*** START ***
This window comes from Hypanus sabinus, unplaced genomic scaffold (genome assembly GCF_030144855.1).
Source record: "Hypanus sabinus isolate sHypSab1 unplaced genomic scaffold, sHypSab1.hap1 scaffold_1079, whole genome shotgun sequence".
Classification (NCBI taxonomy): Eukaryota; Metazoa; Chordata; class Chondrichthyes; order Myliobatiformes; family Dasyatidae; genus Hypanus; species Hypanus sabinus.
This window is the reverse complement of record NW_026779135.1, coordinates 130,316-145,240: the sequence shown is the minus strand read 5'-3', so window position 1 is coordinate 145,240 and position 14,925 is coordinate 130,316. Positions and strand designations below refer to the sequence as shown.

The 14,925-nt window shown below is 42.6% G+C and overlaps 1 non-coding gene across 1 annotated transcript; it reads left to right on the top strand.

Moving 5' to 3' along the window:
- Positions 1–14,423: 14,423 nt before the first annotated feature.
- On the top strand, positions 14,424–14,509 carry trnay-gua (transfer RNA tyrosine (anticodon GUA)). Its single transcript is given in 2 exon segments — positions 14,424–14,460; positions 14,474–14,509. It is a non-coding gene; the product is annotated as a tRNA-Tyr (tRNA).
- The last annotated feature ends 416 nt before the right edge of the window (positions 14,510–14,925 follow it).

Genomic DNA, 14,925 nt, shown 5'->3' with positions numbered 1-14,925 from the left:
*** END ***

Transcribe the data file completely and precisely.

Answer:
This window comes from Hypanus sabinus, unplaced genomic scaffold (genome assembly GCF_030144855.1).
Source record: "Hypanus sabinus isolate sHypSab1 unplaced genomic scaffold, sHypSab1.hap1 scaffold_1079, whole genome shotgun sequence".
Classification (NCBI taxonomy): Eukaryota; Metazoa; Chordata; class Chondrichthyes; order Myliobatiformes; family Dasyatidae; genus Hypanus; species Hypanus sabinus.
This window is the reverse complement of record NW_026779135.1, coordinates 130,316-145,240: the sequence shown is the minus strand read 5'-3', so window position 1 is coordinate 145,240 and position 14,925 is coordinate 130,316. Positions and strand designations below refer to the sequence as shown.

The 14,925-nt window shown below is 42.6% G+C and overlaps 1 non-coding gene across 1 annotated transcript; it reads left to right on the top strand.

Moving 5' to 3' along the window:
- Positions 1–14,423: 14,423 nt before the first annotated feature.
- On the top strand, positions 14,424–14,509 carry trnay-gua (transfer RNA tyrosine (anticodon GUA)). Its single transcript is given in 2 exon segments — positions 14,424–14,460; positions 14,474–14,509. It is a non-coding gene; the product is annotated as a tRNA-Tyr (tRNA).
- The last annotated feature ends 416 nt before the right edge of the window (positions 14,510–14,925 follow it).

Genomic DNA, 14,925 nt, shown 5'->3' with positions numbered 1-14,925 from the left: